One morning, seven months later, the day after Thanksgiving, Debi didn’t show up for work. I thought it was possible she was out with Mitchell, having a wonderful time. But my intuition told me something was wrong the minute she didn’t show up; I had a really eerie feeling because it was totally out of character for her to be incommunicado for twenty-four hours. The next morning Mitchell called me and said, “Where’s my girl?”
I drove around the local canyons to see if there was a recent car accident. I came back to work and started calling people. Someone who used to take care of her dog still had keys to the house. About 3 p.m. he went over there and I left to meet him. As I walked up to the door, he came out, shaking his head, saying, “She’s gone.”
Debi had extremely high blood pressure, and she died of heart complications. Her mother died the exact same way at the same age. Debi always lived her life like she knew she wasn’t going to be here a long time.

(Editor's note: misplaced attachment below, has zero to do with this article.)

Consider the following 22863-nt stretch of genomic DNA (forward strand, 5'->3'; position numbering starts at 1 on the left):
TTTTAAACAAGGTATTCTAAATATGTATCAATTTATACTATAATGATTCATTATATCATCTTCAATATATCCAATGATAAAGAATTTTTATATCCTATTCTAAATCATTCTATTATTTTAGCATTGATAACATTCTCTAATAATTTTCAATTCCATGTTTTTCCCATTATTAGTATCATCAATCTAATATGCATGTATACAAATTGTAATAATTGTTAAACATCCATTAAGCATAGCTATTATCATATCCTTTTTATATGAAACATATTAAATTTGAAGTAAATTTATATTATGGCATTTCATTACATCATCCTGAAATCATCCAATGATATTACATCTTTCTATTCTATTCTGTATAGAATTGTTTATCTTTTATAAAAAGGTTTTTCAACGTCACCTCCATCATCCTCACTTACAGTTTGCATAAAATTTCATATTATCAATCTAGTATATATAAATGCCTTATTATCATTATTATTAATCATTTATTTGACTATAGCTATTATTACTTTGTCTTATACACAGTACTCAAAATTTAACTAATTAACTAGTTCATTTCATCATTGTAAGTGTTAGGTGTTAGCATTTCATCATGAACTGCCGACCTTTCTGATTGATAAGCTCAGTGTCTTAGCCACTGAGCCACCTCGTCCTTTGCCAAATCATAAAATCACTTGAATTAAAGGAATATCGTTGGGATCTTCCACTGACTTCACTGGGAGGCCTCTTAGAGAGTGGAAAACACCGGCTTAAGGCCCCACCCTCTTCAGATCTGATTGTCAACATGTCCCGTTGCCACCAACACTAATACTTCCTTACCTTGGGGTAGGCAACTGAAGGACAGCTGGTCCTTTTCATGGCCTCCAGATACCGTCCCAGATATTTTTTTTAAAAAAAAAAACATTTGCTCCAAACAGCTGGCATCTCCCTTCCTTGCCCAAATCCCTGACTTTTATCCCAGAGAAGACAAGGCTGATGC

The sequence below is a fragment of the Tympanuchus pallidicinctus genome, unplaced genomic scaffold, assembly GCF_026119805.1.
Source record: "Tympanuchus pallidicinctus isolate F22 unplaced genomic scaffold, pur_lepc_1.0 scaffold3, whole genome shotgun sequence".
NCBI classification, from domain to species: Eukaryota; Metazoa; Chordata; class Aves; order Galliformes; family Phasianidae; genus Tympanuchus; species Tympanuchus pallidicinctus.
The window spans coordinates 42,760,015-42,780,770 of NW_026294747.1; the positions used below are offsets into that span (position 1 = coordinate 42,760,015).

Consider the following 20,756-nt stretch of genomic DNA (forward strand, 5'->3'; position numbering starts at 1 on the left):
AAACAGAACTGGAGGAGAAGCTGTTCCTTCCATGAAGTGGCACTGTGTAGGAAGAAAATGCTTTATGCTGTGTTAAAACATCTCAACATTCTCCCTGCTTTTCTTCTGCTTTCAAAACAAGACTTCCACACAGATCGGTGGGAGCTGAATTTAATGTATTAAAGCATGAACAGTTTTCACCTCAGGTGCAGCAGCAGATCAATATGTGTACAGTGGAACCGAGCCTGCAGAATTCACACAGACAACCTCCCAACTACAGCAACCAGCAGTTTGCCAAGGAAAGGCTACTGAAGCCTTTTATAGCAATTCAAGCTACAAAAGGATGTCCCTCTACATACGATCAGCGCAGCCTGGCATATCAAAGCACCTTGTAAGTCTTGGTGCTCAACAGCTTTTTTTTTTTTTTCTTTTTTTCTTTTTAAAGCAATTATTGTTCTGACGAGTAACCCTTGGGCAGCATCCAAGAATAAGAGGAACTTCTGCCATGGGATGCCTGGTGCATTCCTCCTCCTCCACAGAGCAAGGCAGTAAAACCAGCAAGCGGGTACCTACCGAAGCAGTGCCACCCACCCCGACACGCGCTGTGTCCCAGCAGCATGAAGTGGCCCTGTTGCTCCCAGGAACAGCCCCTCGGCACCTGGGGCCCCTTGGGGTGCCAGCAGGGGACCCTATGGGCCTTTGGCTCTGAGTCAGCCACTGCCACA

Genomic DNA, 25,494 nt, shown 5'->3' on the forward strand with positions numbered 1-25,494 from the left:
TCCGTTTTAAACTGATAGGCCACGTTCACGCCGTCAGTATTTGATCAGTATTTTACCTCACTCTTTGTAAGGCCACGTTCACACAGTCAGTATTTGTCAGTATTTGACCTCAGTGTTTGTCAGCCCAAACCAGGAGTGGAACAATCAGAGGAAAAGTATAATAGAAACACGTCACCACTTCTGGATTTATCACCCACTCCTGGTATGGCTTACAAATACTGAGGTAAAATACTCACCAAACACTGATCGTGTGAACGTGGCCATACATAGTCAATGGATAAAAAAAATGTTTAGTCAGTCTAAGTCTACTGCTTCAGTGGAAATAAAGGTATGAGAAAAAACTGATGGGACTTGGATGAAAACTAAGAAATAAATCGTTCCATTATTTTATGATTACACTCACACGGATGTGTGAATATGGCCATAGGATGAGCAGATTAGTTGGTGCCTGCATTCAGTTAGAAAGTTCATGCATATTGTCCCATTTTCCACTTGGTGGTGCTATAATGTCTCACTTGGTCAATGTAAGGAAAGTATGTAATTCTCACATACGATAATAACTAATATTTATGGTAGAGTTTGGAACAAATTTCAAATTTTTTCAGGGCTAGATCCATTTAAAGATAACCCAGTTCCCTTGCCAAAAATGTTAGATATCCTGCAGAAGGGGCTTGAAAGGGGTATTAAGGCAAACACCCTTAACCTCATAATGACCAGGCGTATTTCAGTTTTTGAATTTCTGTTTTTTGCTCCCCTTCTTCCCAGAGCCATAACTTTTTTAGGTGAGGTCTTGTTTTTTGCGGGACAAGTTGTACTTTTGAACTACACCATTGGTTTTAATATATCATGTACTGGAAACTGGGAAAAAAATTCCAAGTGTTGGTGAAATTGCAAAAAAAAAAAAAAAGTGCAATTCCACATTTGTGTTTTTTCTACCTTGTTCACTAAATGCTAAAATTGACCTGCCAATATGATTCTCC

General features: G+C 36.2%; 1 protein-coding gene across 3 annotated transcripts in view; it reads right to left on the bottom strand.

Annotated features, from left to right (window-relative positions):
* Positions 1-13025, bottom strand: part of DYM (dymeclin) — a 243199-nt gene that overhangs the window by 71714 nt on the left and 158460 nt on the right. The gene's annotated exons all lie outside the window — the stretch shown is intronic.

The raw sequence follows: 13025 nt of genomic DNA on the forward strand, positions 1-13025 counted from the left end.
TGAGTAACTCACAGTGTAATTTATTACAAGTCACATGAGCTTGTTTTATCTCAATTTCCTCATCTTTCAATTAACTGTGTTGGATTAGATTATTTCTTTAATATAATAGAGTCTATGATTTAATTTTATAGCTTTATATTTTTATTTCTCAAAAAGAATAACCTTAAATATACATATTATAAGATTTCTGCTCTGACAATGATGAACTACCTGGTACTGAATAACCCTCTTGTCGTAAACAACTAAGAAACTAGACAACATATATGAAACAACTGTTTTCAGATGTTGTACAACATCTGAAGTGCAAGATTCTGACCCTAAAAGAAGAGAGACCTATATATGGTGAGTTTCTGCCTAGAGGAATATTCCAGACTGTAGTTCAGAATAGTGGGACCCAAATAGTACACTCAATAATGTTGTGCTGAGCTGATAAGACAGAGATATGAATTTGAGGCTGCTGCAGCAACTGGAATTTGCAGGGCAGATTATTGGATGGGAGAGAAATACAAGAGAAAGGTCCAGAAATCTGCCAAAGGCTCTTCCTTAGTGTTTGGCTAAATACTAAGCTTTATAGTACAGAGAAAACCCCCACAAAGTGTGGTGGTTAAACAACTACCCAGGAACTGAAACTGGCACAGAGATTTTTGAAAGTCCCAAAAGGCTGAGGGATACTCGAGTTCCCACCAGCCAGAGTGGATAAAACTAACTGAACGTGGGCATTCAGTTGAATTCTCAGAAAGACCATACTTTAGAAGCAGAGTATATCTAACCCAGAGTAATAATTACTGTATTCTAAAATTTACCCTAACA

She was only fifty-two.
The police came, then the fire department, and then the coroner. I waited until the coroner took her away.
I came back to the store that night. We were all in shock. We didn’t announce it until Monday morning and just put a sign on the door on that Sunday after Thanksgiving saying there was a family emergency. When we opened up Monday morning, we had a single red candle with her photo and flowers in the window.
That afternoon someone looked at me and said, “What’s going to happen to the store?” And I said, “Well, actually, she left it to me.”